New and Updated Cochrane Systematic Reviews
Dietary supplementation with myo-inositol in women during pregnancy for treating gestational diabetes
Authors' conclusions: There are insufficient data to evaluate the effect of myo-inositol for the treatment of gestational diabetes, with no data to examine the majority of outcomes in this review. There do not appear to be any benefits for the infant associated with exposure to myo-inositol such as reduced risk of being born large-for-gestational age. Although the risk of neonatal hypoglycaemia is reduced for the myo-inositol group, there is evidence of imprecision. Evidence from two studies suggested that myo-inositol was associated with a reduced change in maternal BMI and fasting blood sugar concentration compared with placebo. There is a lack of reporting of the clinically meaningful outcomes pre-specified for this review.
Local oestrogen for vaginal atrophy in postmenopausal women
Authors' conclusions: There was no evidence of a difference in efficacy between the various intravaginal oestrogenic preparations when compared with each other. However, there was low-quality evidence that intra-vaginal oestrogenic preparations improve the symptoms of vaginal atrophy in postmenopausal women when compared to placebo. There was low-quality evidence that oestrogen cream may be associated with an increase in endometrial thickness compared to oestrogen ring; this may have been due to the higher doses of cream used. However there was no evidence of a difference in the overall body of evidence in adverse events between the various oestrogenic preparations compared with each other or with placebo.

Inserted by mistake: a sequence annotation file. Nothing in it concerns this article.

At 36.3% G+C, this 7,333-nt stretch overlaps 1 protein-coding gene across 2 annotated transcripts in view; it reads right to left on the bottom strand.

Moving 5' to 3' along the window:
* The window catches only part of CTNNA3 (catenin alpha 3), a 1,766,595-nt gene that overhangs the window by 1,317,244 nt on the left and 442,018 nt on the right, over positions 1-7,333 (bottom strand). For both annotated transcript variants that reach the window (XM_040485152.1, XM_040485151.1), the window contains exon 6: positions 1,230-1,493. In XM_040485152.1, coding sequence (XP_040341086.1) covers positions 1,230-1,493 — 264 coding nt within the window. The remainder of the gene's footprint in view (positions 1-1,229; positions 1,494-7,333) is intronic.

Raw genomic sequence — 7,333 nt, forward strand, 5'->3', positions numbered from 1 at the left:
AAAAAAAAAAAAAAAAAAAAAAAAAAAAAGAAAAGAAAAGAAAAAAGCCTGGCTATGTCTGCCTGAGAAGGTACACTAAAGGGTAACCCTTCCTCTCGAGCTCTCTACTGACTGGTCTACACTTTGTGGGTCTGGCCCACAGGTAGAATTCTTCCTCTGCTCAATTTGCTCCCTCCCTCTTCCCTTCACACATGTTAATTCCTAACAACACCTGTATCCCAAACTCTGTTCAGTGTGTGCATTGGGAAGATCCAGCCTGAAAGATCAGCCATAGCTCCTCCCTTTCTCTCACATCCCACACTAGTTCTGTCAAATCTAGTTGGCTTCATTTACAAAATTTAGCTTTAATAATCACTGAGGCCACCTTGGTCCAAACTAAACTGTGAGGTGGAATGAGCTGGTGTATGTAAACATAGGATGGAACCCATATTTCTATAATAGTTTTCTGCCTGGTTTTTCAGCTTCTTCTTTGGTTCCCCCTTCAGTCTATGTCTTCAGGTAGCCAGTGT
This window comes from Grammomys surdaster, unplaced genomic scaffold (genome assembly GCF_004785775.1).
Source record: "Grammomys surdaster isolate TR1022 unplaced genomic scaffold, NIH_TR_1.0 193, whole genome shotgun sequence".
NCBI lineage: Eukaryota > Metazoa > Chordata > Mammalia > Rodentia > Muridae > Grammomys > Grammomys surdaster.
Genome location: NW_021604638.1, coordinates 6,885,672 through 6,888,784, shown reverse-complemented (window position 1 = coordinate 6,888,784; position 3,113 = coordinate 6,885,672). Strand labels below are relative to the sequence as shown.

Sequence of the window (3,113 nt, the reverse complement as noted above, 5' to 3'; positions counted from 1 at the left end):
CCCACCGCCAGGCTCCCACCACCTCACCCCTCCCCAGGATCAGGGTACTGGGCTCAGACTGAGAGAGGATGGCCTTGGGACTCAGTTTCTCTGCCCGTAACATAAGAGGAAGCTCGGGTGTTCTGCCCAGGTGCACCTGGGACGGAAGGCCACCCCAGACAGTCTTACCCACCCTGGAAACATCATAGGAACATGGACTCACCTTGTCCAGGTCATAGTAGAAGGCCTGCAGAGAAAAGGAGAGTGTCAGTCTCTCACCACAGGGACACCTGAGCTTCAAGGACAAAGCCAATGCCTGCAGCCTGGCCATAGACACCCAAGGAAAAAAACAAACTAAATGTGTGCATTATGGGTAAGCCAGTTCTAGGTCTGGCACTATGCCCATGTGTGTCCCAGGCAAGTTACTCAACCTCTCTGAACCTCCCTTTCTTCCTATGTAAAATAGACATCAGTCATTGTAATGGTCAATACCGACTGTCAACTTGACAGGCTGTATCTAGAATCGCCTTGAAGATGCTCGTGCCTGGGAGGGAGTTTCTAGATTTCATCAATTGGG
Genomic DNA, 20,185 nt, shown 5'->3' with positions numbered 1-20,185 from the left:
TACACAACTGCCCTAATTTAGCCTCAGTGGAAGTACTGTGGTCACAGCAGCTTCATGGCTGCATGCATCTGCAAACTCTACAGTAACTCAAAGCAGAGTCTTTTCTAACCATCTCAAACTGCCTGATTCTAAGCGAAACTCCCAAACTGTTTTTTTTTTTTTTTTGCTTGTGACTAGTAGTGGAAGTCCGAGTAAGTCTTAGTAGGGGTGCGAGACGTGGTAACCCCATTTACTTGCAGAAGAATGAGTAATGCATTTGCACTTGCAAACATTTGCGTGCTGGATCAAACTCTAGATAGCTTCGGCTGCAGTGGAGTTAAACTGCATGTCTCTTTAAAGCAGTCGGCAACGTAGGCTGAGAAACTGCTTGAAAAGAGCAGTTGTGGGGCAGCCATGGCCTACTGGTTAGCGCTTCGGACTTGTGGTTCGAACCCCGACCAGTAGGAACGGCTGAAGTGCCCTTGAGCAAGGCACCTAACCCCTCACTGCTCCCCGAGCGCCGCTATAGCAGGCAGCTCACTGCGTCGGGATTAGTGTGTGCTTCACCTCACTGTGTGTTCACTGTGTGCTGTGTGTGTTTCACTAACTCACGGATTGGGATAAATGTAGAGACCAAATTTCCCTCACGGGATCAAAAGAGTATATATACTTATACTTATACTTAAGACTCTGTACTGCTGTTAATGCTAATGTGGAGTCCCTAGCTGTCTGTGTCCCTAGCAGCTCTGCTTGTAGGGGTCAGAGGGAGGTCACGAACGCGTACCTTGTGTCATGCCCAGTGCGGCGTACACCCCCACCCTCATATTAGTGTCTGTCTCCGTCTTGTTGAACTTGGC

Volume expanders for the prevention of ovarian hyperstimulation syndrome
Authors' conclusions: Evidence suggests that the plasma expanders assessed in this review (human albumin, HES and mannitol) reduce rates of moderate and severe OHSS in women at high risk. Adverse events appear to be uncommon, but were too poorly reported to reach any firm conclusions, and there were no data on live birth. However, there was evidence that human albumin reduces pregnancy rates. While there was no evidence that HES, or mannitol had any influence on pregnancy rates, the evidence of effectiveness was based on very few trials which need to be confirmed in additional, larger randomised controlled trials (RCTs) before they should be considered for routine use in clinical practice.
Amnioinfusion for chorioamnionitis
Authors' conclusions: There is insufficient evidence to fully evaluate the effectiveness of using transcervical amnioinfusion for chorioamnionitis and to assess the safety of this intervention or women’s satisfaction. We did not identify any trials that used transabdominal amnioinfusion. The evidence in this review can neither support nor refute the use of transcervical amnioinfusion outside of clinical trials. We included one small study that reported on... read more
Techniques for the interruption of tubal patency for female sterilisation.
Authors' conclusions: Tubal sterilisation by partial salpingectomy, electrocoagulation, or using clips or rings, is a safe and effective method of contraception. Failure rates at 12 months post-sterilisation and major morbidity are rare outcomes with any of these techniques. Minor complications and technical failures appear to be more common with rings than clips. Electrocoagulation may be associated with less postoperative pain than the modified Pomeroy or tubal ring methods. Further research should include RCTs (for effectiveness) and controlled observational studies (for adverse effects) on sterilisation by minimally-invasive methods, i.e. tubal inserts and quinacrine.